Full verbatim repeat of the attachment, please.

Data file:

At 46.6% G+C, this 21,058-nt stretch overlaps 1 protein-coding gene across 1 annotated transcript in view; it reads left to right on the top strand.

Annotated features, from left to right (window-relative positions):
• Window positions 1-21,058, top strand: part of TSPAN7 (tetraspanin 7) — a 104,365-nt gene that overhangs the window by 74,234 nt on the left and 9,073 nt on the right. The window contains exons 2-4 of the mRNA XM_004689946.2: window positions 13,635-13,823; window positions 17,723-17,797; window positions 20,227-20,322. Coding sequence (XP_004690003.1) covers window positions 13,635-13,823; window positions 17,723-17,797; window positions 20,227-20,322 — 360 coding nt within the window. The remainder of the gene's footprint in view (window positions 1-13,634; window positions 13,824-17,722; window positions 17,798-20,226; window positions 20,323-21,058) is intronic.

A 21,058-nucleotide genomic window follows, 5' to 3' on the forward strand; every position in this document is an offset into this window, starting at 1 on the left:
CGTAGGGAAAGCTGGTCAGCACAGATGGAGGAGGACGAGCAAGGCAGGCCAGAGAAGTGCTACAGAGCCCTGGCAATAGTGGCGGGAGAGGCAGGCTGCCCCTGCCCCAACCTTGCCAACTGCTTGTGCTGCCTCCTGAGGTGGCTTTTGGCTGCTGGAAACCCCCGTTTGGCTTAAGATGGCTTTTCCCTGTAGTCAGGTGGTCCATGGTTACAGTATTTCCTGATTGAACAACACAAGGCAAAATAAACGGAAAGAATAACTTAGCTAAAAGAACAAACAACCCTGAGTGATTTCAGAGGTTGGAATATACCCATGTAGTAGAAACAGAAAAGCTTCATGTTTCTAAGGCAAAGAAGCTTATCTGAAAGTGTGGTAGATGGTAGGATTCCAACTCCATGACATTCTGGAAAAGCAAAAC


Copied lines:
At 46.6% G+C, this 21,058-nt stretch overlaps 1 protein-coding gene across 1 annotated transcript in view; it reads left to right on the top strand.

Annotated features, from left to right (window-relative positions):
• Window positions 1-21,058, top strand: part of TSPAN7 (tetraspanin 7) — a 104,365-nt gene that overhangs the window by 74,234 nt on the left and 9,073 nt on the right. The window contains exons 2-4 of the mRNA XM_004689946.2: window positions 13,635-13,823; window positions 17,723-17,797; window positions 20,227-20,322. Coding sequence (XP_004690003.1) covers window positions 13,635-13,823; window positions 17,723-17,797; window positions 20,227-20,322 — 360 coding nt within the window. The remainder of the gene's footprint in view (window positions 1-13,634; window positions 13,824-17,722; window positions 17,798-20,226; window positions 20,323-21,058) is intronic.

A 21,058-nucleotide genomic window follows, 5' to 3' on the forward strand; every position in this document is an offset into this window, starting at 1 on the left:
CGTAGGGAAAGCTGGTCAGCACAGATGGAGGAGGACGAGCAAGGCAGGCCAGAGAAGTGCTACAGAGCCCTGGCAATAGTGGCGGGAGAGGCAGGCTGCCCCTGCCCCAACCTTGCCAACTGCTTGTGCTGCCTCCTGAGGTGGCTTTTGGCTGCTGGAAACCCCCGTTTGGCTTAAGATGGCTTTTCCCTGTAGTCAGGTGGTCCATGGTTACAGTATTTCCTGATTGAACAACACAAGGCAAAATAAACGGAAAGAATAACTTAGCTAAAAGAACAAACAACCCTGAGTGATTTCAGAGGTTGGAATATACCCATGTAGTAGAAACAGAAAAGCTTCATGTTTCTAAGGCAAAGAAGCTTATCTGAAAGTGTGGTAGATGGTAGGATTCCAACTCCATGACATTCTGGAAAAGCAAAAC